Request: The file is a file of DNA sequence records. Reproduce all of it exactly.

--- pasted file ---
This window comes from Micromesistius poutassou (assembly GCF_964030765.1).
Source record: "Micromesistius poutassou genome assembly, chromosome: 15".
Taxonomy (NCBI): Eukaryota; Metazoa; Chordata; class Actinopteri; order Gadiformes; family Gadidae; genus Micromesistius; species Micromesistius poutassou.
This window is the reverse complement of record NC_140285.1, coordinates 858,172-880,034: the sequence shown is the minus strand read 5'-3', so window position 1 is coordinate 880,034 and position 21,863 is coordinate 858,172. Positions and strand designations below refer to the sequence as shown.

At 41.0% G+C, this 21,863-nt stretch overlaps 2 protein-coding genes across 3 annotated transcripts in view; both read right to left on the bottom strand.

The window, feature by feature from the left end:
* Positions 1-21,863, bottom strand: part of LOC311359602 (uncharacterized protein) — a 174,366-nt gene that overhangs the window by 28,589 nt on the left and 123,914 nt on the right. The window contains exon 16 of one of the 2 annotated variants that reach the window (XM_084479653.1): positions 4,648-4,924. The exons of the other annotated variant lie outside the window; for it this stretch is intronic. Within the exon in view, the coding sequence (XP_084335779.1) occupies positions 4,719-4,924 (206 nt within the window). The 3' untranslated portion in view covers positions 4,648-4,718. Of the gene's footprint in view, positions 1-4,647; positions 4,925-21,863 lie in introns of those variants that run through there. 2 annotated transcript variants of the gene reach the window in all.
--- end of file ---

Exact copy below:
This window comes from Micromesistius poutassou (assembly GCF_964030765.1).
Source record: "Micromesistius poutassou genome assembly, chromosome: 15".
Taxonomy (NCBI): Eukaryota; Metazoa; Chordata; class Actinopteri; order Gadiformes; family Gadidae; genus Micromesistius; species Micromesistius poutassou.
This window is the reverse complement of record NC_140285.1, coordinates 858,172-880,034: the sequence shown is the minus strand read 5'-3', so window position 1 is coordinate 880,034 and position 21,863 is coordinate 858,172. Positions and strand designations below refer to the sequence as shown.

At 41.0% G+C, this 21,863-nt stretch overlaps 2 protein-coding genes across 3 annotated transcripts in view; both read right to left on the bottom strand.

The window, feature by feature from the left end:
* Positions 1-21,863, bottom strand: part of LOC311359602 (uncharacterized protein) — a 174,366-nt gene that overhangs the window by 28,589 nt on the left and 123,914 nt on the right. The window contains exon 16 of one of the 2 annotated variants that reach the window (XM_084479653.1): positions 4,648-4,924. The exons of the other annotated variant lie outside the window; for it this stretch is intronic. Within the exon in view, the coding sequence (XP_084335779.1) occupies positions 4,719-4,924 (206 nt within the window). The 3' untranslated portion in view covers positions 4,648-4,718. Of the gene's footprint in view, positions 1-4,647; positions 4,925-21,863 lie in introns of those variants that run through there. 2 annotated transcript variants of the gene reach the window in all.